Thankfully, the gameplay doesn’t stray far from what’s expected of a challenging run-and-gun, action-packed side-scroller. The element of blazing through countless hordes of enemies, heavy artillery, and traps is definitely alive and well here, and proves to be a genuine throwback to what made the series and to some extent, the genre so thrilling in the first place. There are few distractions and you’ll continuously be dodging gunfire and engaging in multiple boss battles per stage that will either satisfy the hardcore or frustrate the inexperienced. Of course, this is made more tolerable thanks to a life meter that helps to ultimately borrow time–until you reach those scant but much-needed checkpoints or inevitable death occurs, which happens often.

Some naysayers may lament the game’s inclusion of a health bar instead of one-hit deaths, but this definitely helps those unaccustomed to the challenge cope and–quite possibly enjoy themselves in a less sadist fashion. Besides, even purists will note the Japanese release of Hard Corps (for the Mega Drive) also included a life meter, which keeps this update in line with its predecessor.

Compared to the majority of classic Contra titles some may actually appreciate the updated mechanics that freshen up things up, including the ability to dash not only on the ground but in mid-air, double jumping, and the uncanny ability to deflect enemy bullets by bouncing them back. These touches make for a surprisingly accessible gun-and-run game that blend the traditional with flexible. Another smart addition is to carry two switchable weapons and power them up by collecting the same types repeatedly up to three levels, which guarantees that unmitigated use of a specific weapon will be rewarded. Granted, that’s if you manage to last long enough.

Apart from the gameplay the most radical change comes from the visual overhaul of developer Arc System Works, as the entire game is rendered in a high definition anime appearance they employ in all their games. You’ll either love or hate the creative liberties taken as gruff, hard-broiled marines are redone in incredibly colorful taste and eccentric characters and enemies are created with hand drawn sprites and polygons.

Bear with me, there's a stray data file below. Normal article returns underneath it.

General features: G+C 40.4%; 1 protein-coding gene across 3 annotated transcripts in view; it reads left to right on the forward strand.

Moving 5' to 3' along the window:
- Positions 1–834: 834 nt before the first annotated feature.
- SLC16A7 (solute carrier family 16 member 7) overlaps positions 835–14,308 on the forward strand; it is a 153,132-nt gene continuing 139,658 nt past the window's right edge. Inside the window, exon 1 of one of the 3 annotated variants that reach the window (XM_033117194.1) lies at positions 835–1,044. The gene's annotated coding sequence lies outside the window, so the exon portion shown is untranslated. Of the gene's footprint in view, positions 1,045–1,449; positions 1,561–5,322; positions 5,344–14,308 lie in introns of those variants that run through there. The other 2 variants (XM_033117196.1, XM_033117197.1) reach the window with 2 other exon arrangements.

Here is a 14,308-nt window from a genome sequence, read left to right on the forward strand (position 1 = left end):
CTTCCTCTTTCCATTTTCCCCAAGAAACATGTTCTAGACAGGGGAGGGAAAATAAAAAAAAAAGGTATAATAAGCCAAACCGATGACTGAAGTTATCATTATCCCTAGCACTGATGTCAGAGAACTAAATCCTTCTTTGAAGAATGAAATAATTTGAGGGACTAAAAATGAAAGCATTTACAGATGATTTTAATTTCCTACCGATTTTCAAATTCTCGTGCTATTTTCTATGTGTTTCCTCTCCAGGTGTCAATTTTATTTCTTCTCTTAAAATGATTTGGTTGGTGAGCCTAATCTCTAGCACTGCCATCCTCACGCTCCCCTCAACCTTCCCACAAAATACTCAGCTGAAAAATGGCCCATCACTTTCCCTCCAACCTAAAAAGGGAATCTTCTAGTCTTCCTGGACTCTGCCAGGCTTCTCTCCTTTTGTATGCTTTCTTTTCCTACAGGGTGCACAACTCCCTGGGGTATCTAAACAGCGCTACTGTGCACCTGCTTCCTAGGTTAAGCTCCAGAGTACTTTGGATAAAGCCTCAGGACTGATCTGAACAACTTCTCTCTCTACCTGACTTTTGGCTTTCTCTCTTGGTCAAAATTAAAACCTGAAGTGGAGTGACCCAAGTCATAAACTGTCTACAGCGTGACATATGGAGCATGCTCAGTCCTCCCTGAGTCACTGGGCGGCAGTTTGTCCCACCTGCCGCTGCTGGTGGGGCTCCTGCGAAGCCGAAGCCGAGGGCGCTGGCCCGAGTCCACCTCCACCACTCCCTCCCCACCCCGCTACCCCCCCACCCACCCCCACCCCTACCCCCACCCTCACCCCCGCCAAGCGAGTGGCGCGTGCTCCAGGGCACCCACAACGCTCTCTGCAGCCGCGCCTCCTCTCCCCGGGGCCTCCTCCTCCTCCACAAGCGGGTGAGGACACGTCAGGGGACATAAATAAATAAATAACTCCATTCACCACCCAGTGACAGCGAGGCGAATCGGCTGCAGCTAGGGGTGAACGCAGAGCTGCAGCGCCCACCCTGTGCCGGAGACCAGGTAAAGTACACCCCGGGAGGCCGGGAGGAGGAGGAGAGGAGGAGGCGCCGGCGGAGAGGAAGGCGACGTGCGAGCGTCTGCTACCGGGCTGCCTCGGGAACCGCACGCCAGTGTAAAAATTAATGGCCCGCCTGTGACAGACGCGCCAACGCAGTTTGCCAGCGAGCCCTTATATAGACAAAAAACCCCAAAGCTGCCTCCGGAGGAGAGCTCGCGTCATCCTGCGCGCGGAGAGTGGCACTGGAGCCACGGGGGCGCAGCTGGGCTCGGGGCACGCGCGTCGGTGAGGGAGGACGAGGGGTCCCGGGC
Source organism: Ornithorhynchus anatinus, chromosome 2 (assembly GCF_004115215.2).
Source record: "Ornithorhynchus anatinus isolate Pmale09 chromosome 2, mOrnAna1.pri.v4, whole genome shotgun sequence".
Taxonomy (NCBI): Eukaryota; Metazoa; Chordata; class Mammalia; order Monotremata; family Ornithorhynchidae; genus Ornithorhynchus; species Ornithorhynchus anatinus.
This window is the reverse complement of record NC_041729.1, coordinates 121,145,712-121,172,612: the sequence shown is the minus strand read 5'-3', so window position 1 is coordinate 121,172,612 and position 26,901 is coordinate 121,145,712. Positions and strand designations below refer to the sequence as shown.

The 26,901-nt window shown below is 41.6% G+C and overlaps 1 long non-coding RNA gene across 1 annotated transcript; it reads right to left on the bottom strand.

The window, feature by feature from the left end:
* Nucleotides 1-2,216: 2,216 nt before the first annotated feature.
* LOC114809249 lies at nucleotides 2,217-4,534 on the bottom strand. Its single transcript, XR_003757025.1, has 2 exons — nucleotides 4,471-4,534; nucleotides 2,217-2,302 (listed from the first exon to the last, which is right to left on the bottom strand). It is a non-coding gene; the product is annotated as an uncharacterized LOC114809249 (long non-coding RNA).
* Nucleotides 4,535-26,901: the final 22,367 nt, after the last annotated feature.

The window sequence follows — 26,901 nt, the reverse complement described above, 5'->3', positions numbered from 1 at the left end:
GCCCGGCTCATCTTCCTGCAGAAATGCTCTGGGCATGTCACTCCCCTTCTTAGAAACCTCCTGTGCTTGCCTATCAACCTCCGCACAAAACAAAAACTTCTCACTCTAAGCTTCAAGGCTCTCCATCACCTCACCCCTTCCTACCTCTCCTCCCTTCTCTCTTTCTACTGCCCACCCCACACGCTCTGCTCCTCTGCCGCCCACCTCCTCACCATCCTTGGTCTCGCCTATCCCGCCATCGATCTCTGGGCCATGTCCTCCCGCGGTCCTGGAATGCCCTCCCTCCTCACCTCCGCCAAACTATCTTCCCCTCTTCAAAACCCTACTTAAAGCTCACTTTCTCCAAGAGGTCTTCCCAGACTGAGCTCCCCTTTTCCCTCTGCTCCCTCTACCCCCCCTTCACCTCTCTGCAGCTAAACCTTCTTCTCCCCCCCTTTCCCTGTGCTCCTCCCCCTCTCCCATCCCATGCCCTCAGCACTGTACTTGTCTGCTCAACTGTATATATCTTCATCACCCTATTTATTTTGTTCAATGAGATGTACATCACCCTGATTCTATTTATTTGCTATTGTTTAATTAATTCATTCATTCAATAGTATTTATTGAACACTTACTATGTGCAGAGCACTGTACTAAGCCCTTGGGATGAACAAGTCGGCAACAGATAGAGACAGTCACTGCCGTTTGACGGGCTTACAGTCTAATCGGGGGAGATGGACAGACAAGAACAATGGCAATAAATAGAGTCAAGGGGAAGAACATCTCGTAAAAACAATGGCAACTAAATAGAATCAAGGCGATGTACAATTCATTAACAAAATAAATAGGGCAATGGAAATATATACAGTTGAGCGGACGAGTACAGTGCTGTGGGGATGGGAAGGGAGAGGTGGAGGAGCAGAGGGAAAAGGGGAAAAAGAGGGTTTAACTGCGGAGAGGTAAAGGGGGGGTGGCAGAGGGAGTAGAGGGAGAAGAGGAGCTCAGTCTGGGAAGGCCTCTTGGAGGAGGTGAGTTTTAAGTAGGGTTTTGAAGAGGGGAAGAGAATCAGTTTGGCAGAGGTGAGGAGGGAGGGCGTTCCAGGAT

It’s a shame this level of graphic detail doesn’t always extend to the backgrounds as many of the levels range from passable to bland, with a distinct lack of personality that is also, unfortunately, a staple of what Arc System tends to do. While the game is technically impressive and looks great, there’s a distinct lack of personality you’d normally associate with such a venerated franchise like Contra, even if this game is doing its best to convince you this isn’t so.

The audio fares roughly the same, with edgy rock ballads that pay homage to classic Contra soundtracks, while the voiceovers are hilariously terrible by comparison, almost as if they were intentionally bad. For those multi-platform fans worrying about which version, XBLA or PSN, has the upper edge the answer is neither; the game is the same on both HD platforms, with the only difference being which console’s controller (i.e. d-pad) you prefer to navigate the action with.

So the question remains how successful is Hard Corps: Uprising when begun anew from its heritage namesake? Konami would have you believe in these changes, since they’re billing this as an independent experience standing on its own merits. That’s fair, although the presentation from Arc Systems Works is more likely to cause division with longtime aficionados than the gameplay and difficulty itself, which retains more than enough of the original ‘blueprint’ to fit comfortably between different generations of gamers. If your devotion to Contra is faithful enough, change could be a good thing for the archetypal, yet aging lineage.

About the Author: Herman Exum